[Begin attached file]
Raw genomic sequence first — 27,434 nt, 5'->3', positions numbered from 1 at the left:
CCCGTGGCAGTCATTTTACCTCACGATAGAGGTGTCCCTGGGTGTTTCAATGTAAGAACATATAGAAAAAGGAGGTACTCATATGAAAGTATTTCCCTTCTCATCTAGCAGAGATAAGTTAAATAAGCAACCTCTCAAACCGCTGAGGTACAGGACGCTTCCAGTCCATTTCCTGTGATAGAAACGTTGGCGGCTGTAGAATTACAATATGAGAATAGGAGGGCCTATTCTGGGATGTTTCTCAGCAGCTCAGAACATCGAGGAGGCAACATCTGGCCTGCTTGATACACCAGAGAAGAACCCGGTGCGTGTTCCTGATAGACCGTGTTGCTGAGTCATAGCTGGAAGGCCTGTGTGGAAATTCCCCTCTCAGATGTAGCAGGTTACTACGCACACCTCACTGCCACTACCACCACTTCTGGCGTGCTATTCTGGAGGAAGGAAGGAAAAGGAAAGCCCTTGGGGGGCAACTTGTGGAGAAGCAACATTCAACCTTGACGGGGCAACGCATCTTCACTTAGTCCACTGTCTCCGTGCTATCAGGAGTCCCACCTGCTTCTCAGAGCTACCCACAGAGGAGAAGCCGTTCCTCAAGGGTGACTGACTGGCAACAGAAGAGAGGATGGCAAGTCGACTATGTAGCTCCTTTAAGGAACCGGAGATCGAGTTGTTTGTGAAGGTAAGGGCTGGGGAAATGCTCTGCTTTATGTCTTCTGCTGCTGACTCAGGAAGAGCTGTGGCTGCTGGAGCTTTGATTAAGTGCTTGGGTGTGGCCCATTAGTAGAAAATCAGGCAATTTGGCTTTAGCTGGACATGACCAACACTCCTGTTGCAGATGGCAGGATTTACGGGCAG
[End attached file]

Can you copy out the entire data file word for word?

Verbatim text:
Raw genomic sequence first — 27,434 nt, 5'->3', positions numbered from 1 at the left:
CCCGTGGCAGTCATTTTACCTCACGATAGAGGTGTCCCTGGGTGTTTCAATGTAAGAACATATAGAAAAAGGAGGTACTCATATGAAAGTATTTCCCTTCTCATCTAGCAGAGATAAGTTAAATAAGCAACCTCTCAAACCGCTGAGGTACAGGACGCTTCCAGTCCATTTCCTGTGATAGAAACGTTGGCGGCTGTAGAATTACAATATGAGAATAGGAGGGCCTATTCTGGGATGTTTCTCAGCAGCTCAGAACATCGAGGAGGCAACATCTGGCCTGCTTGATACACCAGAGAAGAACCCGGTGCGTGTTCCTGATAGACCGTGTTGCTGAGTCATAGCTGGAAGGCCTGTGTGGAAATTCCCCTCTCAGATGTAGCAGGTTACTACGCACACCTCACTGCCACTACCACCACTTCTGGCGTGCTATTCTGGAGGAAGGAAGGAAAAGGAAAGCCCTTGGGGGGCAACTTGTGGAGAAGCAACATTCAACCTTGACGGGGCAACGCATCTTCACTTAGTCCACTGTCTCCGTGCTATCAGGAGTCCCACCTGCTTCTCAGAGCTACCCACAGAGGAGAAGCCGTTCCTCAAGGGTGACTGACTGGCAACAGAAGAGAGGATGGCAAGTCGACTATGTAGCTCCTTTAAGGAACCGGAGATCGAGTTGTTTGTGAAGGTAAGGGCTGGGGAAATGCTCTGCTTTATGTCTTCTGCTGCTGACTCAGGAAGAGCTGTGGCTGCTGGAGCTTTGATTAAGTGCTTGGGTGTGGCCCATTAGTAGAAAATCAGGCAATTTGGCTTTAGCTGGACATGACCAACACTCCTGTTGCAGATGGCAGGATTTACGGGCAG